Seiko Fujimoto holds a photo of her and her two younger siblings, taken just months before her brother passed away. photo by Kenji G. Taguma/Nichi Bei Weekly

“I was watching something coming down — that I remember — like a balloon or something,” said the San Francisco Japantown resident, now 78 and the executive director of the Japanese Benevolent Society of California.

All she can remember after that was the fierce wind from the blast.

Nothing from her aunt and uncle’s house survived, Fujimoto said. She said her family never found her aunt, uncle or cousin’s bodies either. Fujimoto and her younger brother Yoshikatsu, then just a year and-a-half old, were suddenly on their own. They were taken to a hospital in the aftermath and later reunited with their parents who were living away from Hiroshima.

The family moved to Tokyo.

Fujimoto’s parents warned her not to reveal that she had been in Hiroshima during the war.

“We couldn’t understand why, but that was the word from my parents,” she said.

Years later, Fujimoto’s high school friends warned her not to tell others that she was from Hiroshima. Her friends were afraid she would be unable to get married, due to the predominant fear that children of survivors would suffer major disabilities or deformations.

‘You Suffer All (Your) Life’
The Rev. Nobuaki Hanaoka lived to the north of Nagasaki and was eight months old when the United States dropped the second bomb. Hanaoka and his family did not immediately suffer from the blast, and he has no personal recollection of the devastation the city faced.

Rev. Nobuaki Hanaoka speaks at a protest against nuclear weapons at the Lawrence Livermore National Laboratory in 2019. photo courtesy of Rev. Nobuaki Hanaoka

Regardless, the bombing left him with survivor’s guilt after both his mother and older sister died of leukemia when he was six years old.

“As far back as I can remember, they were both in bed, looking very pale, very weak — I think the leukemia does that to you. So I don’t remember my mother up and around, she was always in bed,” Hanaoka, 75, said. “When she died, I was in the first grade. My brother came to fetch me, and I remember running across the schoolyard with my brother, crying. When I got home, everybody was there crying.”

Hanaoka’s father, who was overseas in Taiwan during the war, feared for his family’s health. He asked doctors how the rest of his children would fare after Hanaoka’s mother and sister passed away. A doctor said the six-year-old boy had four years to live if he had been exposed to the same amount of radiation as his mother and sister.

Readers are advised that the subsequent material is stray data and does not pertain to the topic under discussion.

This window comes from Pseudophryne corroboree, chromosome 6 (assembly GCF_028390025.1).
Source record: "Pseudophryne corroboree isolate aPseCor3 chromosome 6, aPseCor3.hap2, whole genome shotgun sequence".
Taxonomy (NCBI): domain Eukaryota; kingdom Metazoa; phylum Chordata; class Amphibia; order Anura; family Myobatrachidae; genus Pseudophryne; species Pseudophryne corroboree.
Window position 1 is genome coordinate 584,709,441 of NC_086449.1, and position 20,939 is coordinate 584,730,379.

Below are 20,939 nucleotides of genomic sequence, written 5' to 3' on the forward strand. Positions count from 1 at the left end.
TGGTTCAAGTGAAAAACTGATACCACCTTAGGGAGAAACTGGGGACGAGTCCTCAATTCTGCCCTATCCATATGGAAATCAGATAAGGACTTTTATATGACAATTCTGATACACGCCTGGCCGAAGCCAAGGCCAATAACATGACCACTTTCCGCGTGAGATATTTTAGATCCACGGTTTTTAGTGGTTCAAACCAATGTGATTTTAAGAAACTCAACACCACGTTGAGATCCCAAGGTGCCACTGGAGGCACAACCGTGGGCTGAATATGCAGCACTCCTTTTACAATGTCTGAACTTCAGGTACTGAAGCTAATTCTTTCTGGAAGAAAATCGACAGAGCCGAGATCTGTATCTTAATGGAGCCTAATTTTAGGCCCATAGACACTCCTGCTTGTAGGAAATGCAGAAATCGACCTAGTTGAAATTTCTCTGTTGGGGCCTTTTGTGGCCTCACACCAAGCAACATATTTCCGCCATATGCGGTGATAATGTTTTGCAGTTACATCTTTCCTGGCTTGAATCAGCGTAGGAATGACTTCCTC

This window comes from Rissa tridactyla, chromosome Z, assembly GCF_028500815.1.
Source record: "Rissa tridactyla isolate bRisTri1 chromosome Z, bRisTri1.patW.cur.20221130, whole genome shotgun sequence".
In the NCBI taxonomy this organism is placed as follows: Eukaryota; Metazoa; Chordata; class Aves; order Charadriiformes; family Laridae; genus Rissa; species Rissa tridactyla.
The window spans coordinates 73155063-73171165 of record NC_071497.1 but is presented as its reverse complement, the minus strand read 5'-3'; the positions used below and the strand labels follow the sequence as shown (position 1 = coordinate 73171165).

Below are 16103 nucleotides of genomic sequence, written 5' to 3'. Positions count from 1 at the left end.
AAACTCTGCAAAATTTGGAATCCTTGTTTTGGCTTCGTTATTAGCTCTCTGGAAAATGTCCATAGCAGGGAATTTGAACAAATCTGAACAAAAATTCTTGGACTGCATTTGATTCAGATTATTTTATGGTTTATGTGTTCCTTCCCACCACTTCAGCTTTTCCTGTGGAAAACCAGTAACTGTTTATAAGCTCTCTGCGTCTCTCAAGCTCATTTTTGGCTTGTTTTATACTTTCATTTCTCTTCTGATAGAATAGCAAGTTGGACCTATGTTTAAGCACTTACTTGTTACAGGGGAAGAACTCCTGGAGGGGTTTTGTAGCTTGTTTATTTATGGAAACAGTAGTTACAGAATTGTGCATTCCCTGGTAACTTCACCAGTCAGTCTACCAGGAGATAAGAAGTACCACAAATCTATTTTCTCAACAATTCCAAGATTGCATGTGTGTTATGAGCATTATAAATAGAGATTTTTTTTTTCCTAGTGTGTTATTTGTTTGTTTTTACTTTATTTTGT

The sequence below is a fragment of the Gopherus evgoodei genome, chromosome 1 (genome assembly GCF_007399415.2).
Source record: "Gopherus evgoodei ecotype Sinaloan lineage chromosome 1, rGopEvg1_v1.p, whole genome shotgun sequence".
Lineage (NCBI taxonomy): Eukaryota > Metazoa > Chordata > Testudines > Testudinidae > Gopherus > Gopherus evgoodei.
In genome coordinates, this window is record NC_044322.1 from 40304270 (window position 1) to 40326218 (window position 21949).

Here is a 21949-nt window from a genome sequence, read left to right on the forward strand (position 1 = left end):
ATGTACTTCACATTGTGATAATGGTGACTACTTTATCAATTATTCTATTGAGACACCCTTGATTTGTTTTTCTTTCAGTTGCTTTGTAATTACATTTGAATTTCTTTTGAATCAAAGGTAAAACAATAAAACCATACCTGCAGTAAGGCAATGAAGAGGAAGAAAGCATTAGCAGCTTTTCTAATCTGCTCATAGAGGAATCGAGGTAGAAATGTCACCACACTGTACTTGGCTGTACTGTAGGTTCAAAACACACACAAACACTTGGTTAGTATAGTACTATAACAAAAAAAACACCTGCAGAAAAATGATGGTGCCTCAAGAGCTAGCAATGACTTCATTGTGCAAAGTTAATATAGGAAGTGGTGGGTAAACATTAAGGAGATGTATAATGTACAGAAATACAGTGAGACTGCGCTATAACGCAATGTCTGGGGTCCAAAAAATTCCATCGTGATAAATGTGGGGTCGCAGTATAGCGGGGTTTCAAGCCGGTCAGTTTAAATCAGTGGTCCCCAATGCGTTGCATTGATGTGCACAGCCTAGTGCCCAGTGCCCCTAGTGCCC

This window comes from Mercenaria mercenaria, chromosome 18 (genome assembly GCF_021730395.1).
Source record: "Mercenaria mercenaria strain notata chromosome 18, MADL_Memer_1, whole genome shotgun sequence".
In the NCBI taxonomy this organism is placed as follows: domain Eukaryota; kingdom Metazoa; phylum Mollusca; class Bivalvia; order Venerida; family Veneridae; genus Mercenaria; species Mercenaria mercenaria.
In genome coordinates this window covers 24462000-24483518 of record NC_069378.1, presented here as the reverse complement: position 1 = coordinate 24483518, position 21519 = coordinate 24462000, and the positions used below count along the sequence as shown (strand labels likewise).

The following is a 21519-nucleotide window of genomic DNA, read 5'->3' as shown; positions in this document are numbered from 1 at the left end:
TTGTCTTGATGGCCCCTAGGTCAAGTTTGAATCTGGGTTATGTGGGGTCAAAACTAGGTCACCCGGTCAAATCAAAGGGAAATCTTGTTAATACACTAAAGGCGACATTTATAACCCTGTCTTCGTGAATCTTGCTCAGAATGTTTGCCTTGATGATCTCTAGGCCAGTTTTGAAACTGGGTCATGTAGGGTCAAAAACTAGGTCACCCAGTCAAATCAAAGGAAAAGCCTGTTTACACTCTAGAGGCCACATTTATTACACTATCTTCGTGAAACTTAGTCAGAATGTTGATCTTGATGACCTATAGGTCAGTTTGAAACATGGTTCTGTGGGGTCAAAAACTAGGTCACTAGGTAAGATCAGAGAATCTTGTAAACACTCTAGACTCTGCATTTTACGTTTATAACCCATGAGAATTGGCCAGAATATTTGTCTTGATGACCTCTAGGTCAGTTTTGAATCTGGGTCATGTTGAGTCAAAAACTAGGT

Hanaoka said he could not process how he only had four years left to live. He said he was shocked and depressed. He grew withdrawn and could not speak for several months.

“And then my 10th birthday came and went without an incident. In a way, I was relieved, but at the same time, the feelings of guilt — like, why did such good people like my mother and my sister have to die, and I — good for nothing — am still alive. And I was almost always apologizing for being alive. … I learned it was quite common to have that kind of feeling. It’s called survivor’s guilt.”

Among the five siblings, Hanaoka said his second eldest brother also succumbed to a mysterious illness at age 24 or 25. Hanaoka asked the doctor if the illness was related to radiation poisoning.

“You never can tell. That’s the thing about radiation sickness,” the Daly City, Calif. resident said. “Even though I was spared from the initial impact of the … explosion of the atom bomb, I was suffering mentally and socially all my life. It never left me, 75 years later. So I would say, nuclear bombs don’t simply kill you, but make you suffer all (your) life.”

Hanaoka, a retired United Methodist minister, joined other hibakusha and activists, such as Geri Handa, to form Friends of Hibakusha in 1981. Hanaoka first became involved with other hibakusha he met through Kanji Kuramoto, chair of the National Atomic Bomb Survivors Committee.